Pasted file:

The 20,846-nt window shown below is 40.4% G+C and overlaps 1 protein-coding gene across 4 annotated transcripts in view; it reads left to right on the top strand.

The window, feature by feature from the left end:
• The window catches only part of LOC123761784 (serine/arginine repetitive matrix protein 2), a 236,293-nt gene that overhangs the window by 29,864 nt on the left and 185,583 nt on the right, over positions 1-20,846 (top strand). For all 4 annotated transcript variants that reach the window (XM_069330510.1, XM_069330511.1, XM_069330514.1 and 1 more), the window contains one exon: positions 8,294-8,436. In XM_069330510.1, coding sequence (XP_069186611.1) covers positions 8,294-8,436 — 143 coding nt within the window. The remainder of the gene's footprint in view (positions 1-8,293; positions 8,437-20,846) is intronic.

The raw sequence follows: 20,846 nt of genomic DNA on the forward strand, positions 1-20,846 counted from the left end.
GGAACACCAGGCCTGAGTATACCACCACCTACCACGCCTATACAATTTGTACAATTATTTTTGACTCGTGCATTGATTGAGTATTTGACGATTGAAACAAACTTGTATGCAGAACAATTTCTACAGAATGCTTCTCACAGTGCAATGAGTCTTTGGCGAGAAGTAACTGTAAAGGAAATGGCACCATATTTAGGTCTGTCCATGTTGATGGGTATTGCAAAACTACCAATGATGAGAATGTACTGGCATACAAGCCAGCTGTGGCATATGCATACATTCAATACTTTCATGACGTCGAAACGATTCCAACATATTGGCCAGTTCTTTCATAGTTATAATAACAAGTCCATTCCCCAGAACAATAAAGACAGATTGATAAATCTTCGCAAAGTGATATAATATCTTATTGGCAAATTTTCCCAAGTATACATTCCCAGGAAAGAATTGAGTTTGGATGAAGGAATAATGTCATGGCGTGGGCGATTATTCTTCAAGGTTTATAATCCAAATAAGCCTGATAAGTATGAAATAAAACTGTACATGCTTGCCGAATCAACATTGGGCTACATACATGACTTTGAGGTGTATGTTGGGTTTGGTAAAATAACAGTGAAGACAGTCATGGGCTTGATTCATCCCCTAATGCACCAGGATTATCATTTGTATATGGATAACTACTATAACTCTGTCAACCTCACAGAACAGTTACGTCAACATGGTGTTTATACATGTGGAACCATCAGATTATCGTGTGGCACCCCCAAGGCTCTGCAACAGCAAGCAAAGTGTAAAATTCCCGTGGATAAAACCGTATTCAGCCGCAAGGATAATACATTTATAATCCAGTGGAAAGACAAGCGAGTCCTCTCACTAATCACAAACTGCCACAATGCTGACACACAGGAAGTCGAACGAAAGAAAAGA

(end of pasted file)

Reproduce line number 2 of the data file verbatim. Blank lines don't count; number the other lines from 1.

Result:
The window, feature by feature from the left end: